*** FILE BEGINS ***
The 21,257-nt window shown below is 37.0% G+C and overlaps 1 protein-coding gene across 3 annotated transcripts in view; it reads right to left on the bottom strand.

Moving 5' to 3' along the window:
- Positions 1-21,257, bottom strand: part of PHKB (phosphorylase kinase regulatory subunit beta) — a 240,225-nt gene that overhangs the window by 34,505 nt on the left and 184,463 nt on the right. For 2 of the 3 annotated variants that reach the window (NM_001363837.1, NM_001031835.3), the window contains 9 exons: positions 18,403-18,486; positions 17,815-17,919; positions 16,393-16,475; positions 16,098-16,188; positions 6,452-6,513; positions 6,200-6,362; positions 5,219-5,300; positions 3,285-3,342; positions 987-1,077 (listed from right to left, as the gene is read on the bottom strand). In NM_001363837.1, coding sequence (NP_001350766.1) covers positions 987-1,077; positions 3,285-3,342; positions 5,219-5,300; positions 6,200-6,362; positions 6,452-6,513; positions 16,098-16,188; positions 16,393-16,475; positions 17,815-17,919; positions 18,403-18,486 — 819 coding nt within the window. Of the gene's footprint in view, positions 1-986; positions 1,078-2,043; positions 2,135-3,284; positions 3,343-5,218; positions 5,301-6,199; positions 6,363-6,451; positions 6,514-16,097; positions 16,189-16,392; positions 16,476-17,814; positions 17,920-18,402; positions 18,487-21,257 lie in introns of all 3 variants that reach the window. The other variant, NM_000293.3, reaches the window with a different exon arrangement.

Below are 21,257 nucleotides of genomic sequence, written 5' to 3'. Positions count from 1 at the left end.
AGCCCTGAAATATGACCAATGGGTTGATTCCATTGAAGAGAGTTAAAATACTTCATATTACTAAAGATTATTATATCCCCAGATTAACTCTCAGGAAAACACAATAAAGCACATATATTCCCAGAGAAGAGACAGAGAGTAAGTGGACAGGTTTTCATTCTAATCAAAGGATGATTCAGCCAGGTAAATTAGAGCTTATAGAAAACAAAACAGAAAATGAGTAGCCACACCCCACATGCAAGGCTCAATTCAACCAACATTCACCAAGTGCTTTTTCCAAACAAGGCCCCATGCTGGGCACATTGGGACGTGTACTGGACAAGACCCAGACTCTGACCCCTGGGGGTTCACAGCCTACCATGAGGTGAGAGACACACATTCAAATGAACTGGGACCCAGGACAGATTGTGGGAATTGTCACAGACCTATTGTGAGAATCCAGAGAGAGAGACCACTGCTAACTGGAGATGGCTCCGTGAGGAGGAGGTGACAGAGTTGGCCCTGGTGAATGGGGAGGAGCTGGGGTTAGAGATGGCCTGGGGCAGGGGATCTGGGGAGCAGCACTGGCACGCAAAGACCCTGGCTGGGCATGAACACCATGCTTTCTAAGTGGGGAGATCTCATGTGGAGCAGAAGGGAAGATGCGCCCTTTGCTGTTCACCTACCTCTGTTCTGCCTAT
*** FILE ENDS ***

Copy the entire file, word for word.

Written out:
The 21,257-nt window shown below is 37.0% G+C and overlaps 1 protein-coding gene across 3 annotated transcripts in view; it reads right to left on the bottom strand.

Moving 5' to 3' along the window:
- Positions 1-21,257, bottom strand: part of PHKB (phosphorylase kinase regulatory subunit beta) — a 240,225-nt gene that overhangs the window by 34,505 nt on the left and 184,463 nt on the right. For 2 of the 3 annotated variants that reach the window (NM_001363837.1, NM_001031835.3), the window contains 9 exons: positions 18,403-18,486; positions 17,815-17,919; positions 16,393-16,475; positions 16,098-16,188; positions 6,452-6,513; positions 6,200-6,362; positions 5,219-5,300; positions 3,285-3,342; positions 987-1,077 (listed from right to left, as the gene is read on the bottom strand). In NM_001363837.1, coding sequence (NP_001350766.1) covers positions 987-1,077; positions 3,285-3,342; positions 5,219-5,300; positions 6,200-6,362; positions 6,452-6,513; positions 16,098-16,188; positions 16,393-16,475; positions 17,815-17,919; positions 18,403-18,486 — 819 coding nt within the window. Of the gene's footprint in view, positions 1-986; positions 1,078-2,043; positions 2,135-3,284; positions 3,343-5,218; positions 5,301-6,199; positions 6,363-6,451; positions 6,514-16,097; positions 16,189-16,392; positions 16,476-17,814; positions 17,920-18,402; positions 18,487-21,257 lie in introns of all 3 variants that reach the window. The other variant, NM_000293.3, reaches the window with a different exon arrangement.

Below are 21,257 nucleotides of genomic sequence, written 5' to 3'. Positions count from 1 at the left end.
AGCCCTGAAATATGACCAATGGGTTGATTCCATTGAAGAGAGTTAAAATACTTCATATTACTAAAGATTATTATATCCCCAGATTAACTCTCAGGAAAACACAATAAAGCACATATATTCCCAGAGAAGAGACAGAGAGTAAGTGGACAGGTTTTCATTCTAATCAAAGGATGATTCAGCCAGGTAAATTAGAGCTTATAGAAAACAAAACAGAAAATGAGTAGCCACACCCCACATGCAAGGCTCAATTCAACCAACATTCACCAAGTGCTTTTTCCAAACAAGGCCCCATGCTGGGCACATTGGGACGTGTACTGGACAAGACCCAGACTCTGACCCCTGGGGGTTCACAGCCTACCATGAGGTGAGAGACACACATTCAAATGAACTGGGACCCAGGACAGATTGTGGGAATTGTCACAGACCTATTGTGAGAATCCAGAGAGAGAGACCACTGCTAACTGGAGATGGCTCCGTGAGGAGGAGGTGACAGAGTTGGCCCTGGTGAATGGGGAGGAGCTGGGGTTAGAGATGGCCTGGGGCAGGGGATCTGGGGAGCAGCACTGGCACGCAAAGACCCTGGCTGGGCATGAACACCATGCTTTCTAAGTGGGGAGATCTCATGTGGAGCAGAAGGGAAGATGCGCCCTTTGCTGTTCACCTACCTCTGTTCTGCCTAT